HomeTechnologyBring Back the Seabirds, Save the Climate

Bring Back the Seabirds, Save the Climate

master mentalism tricks

Today the Farallon Islands are protected as part of a marine sanctuary and the nesting seabird colonies are recovering, helping to sustain the surrounding marine ecosystem, including great white sharks, apex predators that sometimes feed on the population of northern fur seals that have returned to the islands since they were protected. Rhinoceros auklets, related to puffins, have also returned, and more than 20 endangered and threatened species—birds, reptiles, insects, marine mammals, and even sea turtles—live on and around the islands.

The Comeback Has Already Started

And there are hundreds of other seabird restoration projects around the world showing signs of success, said Dena Spatz, a scientist with Pacific Rim Conservation, a nonprofit that focuses on ecosystem repairs. Spatz was lead author of an April 10 study in the Proceedings of the National Academy of Sciences that compiled data from 851 restoration projects in 36 countries targeting 138 species of seabirds over the past 70 years. 

The new study focused on efforts to actively bring back bird populations, including social attraction methods, like using decoys, as well as direct translocation of young birds to new sites free of invasive predators. In more than 75 percent of the restorations, targeted species visited the sites and started breeding within two years. 

“It’s an incredible success story,” she said. “A lot of seabirds come back without any intervention … But that’s not always the case all the time.”

Some populations of seabirds are tiny and widely dispersed across distant islands, and a few of them have blinked out, she said. That makes it hard for the bird populations to get back to historic breeding levels without help.

“That’s where active restoration, moving things from one place to another, becomes super critical,” she said.

Restoring seabirds could bolster ocean ecosystems and their ability to draw down carbon dioxide, said Hans-Otto Pörtner, a climate scientist at the Alfred Wegener Institute in Germany, who recently coauthored a research paper in Science that spells out the connections between biodiversity, ecosystem protection, and climate stabilization.

In addition to direct CO2 emissions from burning fossil fuels and other industrial processes, the disruption of ecosystems and biodiversity declines have also significantly contributed to rising atmospheric greenhouse concentrations that are heating up the planet, he said.

“Biodiversity loss contributes to climate change through loss of wild species and biomass,” the paper concluded. “This reduces carbon stocks and sink capacity in natural and managed ecosystems, increasing emissions.”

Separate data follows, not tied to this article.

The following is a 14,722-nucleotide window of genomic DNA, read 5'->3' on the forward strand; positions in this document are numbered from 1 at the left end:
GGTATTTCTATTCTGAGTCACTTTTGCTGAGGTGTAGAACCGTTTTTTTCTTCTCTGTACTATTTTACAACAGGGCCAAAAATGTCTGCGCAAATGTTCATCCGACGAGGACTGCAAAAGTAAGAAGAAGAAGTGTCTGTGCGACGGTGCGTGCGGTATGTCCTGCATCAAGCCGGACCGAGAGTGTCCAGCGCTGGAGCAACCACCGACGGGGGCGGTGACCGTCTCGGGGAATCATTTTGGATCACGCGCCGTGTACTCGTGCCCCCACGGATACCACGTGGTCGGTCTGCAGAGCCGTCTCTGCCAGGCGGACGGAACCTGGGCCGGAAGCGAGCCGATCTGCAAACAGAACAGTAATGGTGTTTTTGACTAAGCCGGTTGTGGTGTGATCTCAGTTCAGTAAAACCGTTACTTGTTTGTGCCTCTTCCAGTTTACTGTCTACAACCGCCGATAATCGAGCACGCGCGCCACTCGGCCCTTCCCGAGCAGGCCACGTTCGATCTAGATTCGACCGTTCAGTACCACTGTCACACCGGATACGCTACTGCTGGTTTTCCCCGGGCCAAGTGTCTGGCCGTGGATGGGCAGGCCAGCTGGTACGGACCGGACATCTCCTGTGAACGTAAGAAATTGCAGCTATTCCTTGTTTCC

The resulting warming disturbs ecosystems in a vicious circle that worsens “the unprecedented loss of biodiversity already caused by human-induced habitat degradation, overexploitation of natural resources, and pollution,” he and his coauthors wrote in the Science paper. 

Adding continued biodiversity loss and habitat decline with projections for greenhouse gas emissions, Earth is on a path to heat up to near 3 degrees Celsius by 2100, and that won’t change unless humans proceed on the planet in a way that “allows biodiversity to thrive, and which incorporates a strengthening of the natural pathways of carbon binding and storage,” Pörtner said.

Can Assisted Migration Help?

The new seabird restoration study is part of a growing canon that documents thousands of various nature restoration projects on every continent, according to Restor, a nonprofit network building a global restoration database. 

Restoring seabirds can help turn around the declines in biodiversity and carbon sequestration, Spatz said, describing some of the translocation research pioneered by scientists in New Zealand that will help similar efforts elsewhere. The idea of moving birds physically from one place to another to restore populations is part of a growing effort of assisted migration, which some scientists think will be critical as climate change impacts intensify. For seabirds, it’s done most with species that have evolved to return to the place they are born, she said.

Read The Full Article Here

trick photography

Popular posts

The Dutchman Cast: André Holland, Zazie Beetz & More Join
The Creator Reactions: Gareth Edwards’ Latest Is One of 2023’s
Company Paid Critics For Rotten Tomatoes Reviews
‘Pain Hustlers’ Trailer: Netflix Gets Into the Pharma Business
Stars in Flashback: ‘Woody Woodpecker,’ ‘Police Woman’ & More Returning
Can’t Get Enough ‘Buffy’? Check Out These Other Projects Before
Savannah Chrisley Mourns Ex-Fiancé Nick Kerdiles After His Sudden Death
Dancing With the Stars Season 32 to Premiere as Planned
‘It’ Actor Bill Skarsgard to Star in Upcoming Remake of
Maynard James Keenan Acknowledges Huge Fake Gimmick About His Wine
Tirzah Releases New Album Trip9love…???
18 Songs You Should Listen to Now: This Week’s Pitchfork
9 Boob Tapes That Work For All Busts, Shapes, and
Here’s Why Apple Cider Vinegar Is the Ingredient Your Hair
I Travel a Lot for Work—These Are the Useful Items
The Best Street Style Looks From the Fall 2023 Couture
Introducing Our New Newsletter
Nothing is As it Seems in Exploration of Society’s Superficiality
The Best New Book Releases Out September 26, 2023
Book Riot’s Deals of the Day for September 26, 2023
Believing in personal gut feelings and falling for conspiracy theories
New ‘inverse vaccine’ could wipe out autoimmune diseases, but more
CAR-T-cell therapy without side effects? Researchers show results in preclinical
Better use of tech in prisons would help with transition
Bitcoin Falls to $19,000 in Anticipation of Tighter Fed Policy
Portugal’s Ministry of Finance Eyeing a Capital Gains Tax for
Early Prime Day TV Deals Are Already Here
11 Great Deals on Sex Toys, Breast Pumps, and Smart